England's Denis Durnian made a great start to his quest to move to the top of the European Seniors Tour Order of Merit when he opened with a six under par 66 during the first round of the Tunisian Seniors Open at El Kantaoui GC.
Durnian, 51, from Manchester, who came into the Tunisian event in second place on the Seniors Tour Order of Merit, but who can overhaul the absent money leader, Ian Stanley, if he wins the £16,660 first prize on offer here, chipped in twice on his way to finishing his round one shot ahead of Brazil's Priscillo Diniz and America's Bob Lendzion.
England's Jim Rhodes and Canada's John Irwin were one shot further back on 68, with Scotland's John Chillas, the club professional at Glenbervie and the current Scottish PGA champion, joining Italy's Renato Campagnoli, New Zealand's Simon Owen and Australians David Good and Noel Ratcliffe in a share of sixth place on 69.
Another Scot, Mike Miller, the European Seniors Tour rookie who was tied for third place at the recent Dan Technology Seniors Tournament of Champions at Mere G & CC, went round in two under par 70 to claim a share of eleventh place with Australia's Randall Vines, Canada's Glenn MacDonald, America's Jay Horton and Wales's Lawrence Farmer.
"I played well and I also got the breaks when I needed them," admitted Durnian. "I have been struggling a bit for the last few weeks but I decided to try to relax a bit this morning and that seemed to do the trick."
"The problem is that I have been thinking too much about trying to qualify for next month's Warburg Cup match against the Americans. I knew that a top two finish on our Order of Merit would gain me an automatic place in that match and I admit that I have been focusing too much on that rather than concentrating on my own golf."
Durnian made the best possible start when he chipped in for a birdie from behind the green on the 376 yard par four first hole. He went on to produce further birdies at the fifth, seventh and eighth before chipping in for a second time at the 535 yard par five 11th. Thereafter he added three other birdies at the 13th, 16th and 17th but also dropped his only shots of the day at the 14th and the 18th.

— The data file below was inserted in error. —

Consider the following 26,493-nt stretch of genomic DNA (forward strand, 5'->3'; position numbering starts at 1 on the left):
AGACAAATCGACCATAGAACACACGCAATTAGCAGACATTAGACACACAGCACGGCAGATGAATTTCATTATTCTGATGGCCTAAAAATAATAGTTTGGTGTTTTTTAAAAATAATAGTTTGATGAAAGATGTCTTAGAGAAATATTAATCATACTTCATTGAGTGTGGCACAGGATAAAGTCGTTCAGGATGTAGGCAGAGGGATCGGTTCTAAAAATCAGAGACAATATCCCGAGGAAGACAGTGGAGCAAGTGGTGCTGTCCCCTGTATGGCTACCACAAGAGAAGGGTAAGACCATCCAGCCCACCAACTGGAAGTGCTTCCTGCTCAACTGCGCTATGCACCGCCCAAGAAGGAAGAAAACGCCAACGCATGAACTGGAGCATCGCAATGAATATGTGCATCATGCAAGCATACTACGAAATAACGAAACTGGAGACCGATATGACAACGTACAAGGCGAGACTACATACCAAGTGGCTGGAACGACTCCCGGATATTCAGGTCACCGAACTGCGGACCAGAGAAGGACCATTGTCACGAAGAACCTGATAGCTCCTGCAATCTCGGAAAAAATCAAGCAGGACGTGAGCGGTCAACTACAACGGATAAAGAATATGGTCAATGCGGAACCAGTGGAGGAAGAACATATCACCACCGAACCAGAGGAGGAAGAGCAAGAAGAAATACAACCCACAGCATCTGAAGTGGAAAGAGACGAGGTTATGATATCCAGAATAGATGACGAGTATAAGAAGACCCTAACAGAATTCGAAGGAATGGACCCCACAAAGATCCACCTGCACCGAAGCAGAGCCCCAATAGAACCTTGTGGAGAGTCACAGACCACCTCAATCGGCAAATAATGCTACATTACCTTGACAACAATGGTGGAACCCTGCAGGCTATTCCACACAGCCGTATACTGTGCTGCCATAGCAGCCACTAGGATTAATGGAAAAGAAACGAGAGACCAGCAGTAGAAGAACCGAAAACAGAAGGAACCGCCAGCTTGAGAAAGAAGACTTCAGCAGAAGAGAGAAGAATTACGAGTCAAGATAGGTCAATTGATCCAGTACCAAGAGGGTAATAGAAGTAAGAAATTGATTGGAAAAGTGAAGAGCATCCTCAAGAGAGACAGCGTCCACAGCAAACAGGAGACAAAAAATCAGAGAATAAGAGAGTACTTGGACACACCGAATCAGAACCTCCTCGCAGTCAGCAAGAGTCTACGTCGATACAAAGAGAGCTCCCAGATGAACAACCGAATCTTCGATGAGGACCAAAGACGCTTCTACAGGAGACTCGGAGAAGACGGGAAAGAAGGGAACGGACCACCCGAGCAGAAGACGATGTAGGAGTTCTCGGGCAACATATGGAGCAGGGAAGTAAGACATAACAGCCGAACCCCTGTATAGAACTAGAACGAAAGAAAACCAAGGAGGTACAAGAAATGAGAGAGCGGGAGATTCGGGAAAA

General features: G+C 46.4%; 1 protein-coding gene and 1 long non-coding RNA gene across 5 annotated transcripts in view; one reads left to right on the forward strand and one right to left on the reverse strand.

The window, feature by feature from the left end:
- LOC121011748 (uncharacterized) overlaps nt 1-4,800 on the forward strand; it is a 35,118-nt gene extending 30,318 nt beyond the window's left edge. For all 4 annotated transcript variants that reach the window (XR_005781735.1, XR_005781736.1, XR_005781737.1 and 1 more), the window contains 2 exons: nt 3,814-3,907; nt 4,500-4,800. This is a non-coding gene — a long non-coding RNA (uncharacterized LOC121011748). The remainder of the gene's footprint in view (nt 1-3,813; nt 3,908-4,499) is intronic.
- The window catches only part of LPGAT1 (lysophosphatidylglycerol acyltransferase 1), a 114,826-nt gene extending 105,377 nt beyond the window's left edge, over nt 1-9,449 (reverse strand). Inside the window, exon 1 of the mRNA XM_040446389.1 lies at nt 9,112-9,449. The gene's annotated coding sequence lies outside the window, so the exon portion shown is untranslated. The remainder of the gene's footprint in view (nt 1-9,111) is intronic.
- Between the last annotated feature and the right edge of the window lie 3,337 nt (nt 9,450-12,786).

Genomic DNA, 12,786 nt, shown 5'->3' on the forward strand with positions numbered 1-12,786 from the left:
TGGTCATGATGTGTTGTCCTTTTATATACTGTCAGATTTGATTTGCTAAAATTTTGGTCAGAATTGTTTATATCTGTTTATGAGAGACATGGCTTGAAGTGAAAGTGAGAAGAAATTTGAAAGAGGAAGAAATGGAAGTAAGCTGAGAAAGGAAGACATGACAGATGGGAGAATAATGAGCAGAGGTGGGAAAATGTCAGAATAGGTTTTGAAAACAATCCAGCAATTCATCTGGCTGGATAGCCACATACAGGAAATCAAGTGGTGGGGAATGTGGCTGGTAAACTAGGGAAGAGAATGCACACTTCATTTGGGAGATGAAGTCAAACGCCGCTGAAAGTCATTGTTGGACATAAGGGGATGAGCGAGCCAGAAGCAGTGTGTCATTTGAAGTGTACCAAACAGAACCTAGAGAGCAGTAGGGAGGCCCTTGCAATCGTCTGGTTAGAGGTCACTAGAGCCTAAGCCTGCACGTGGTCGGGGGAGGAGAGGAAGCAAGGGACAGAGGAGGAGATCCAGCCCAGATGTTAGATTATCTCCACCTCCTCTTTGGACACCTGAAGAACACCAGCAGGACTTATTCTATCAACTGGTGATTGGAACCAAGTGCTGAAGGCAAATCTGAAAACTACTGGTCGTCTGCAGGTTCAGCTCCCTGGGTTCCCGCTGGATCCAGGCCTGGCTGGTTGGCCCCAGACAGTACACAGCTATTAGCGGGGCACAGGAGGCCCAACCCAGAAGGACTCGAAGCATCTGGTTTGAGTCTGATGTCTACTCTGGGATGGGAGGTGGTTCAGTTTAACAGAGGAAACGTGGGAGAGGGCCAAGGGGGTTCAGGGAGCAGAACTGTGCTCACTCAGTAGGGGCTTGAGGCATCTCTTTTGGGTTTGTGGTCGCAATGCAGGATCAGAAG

"I did let a couple of shots go towards the end of the round but I can't complain too much about that," said the Englishman.
"I came here hoping to jump ahead of Ian (Stanley) and solidify my place in the Warburg Cup match and if I can keep this sort of form up there is no reason why I can't do both."
This year’s Tunisian Seniors Open is also an important event for Chillas, who is making only his fourth European Seniors Tour appearance here after turning 50 at the end of July.
To date, the Scot has achieved two top ten finishes but needs to earn about £10,000 if he is to avoid having to go to this year’s European Seniors Tour Qualifying School in Portugal.
“When I first came out here I knew it would be difficult to earn a Card without going to the school but I have seen Russell (Weir) do it and that has got to be my goal.
“That said, even if I don’t make it, it has still been a good learning experience. It is tough out here but, having got a couple of top tens under my belt, I know I can compete as, and when, I get card.”
Chillas opened with a fine three under par 69, helped by the fact that he has been a regular visitor to El Kantaoui for the last 13 years.
“I coach the golf team at Stirling University and we have been coming down here each winter for longer than I would care to remember. It’s a great facility and I’d like to think my knowledge of the course will help out a bit.
Spaniard, Antonio, who won the 1982 Tunisian Open at Kantaoui, fared less well. Returning to the scene of one of his five European Tour wins, he recorded a one over par 73 to be languishing in 33rd place.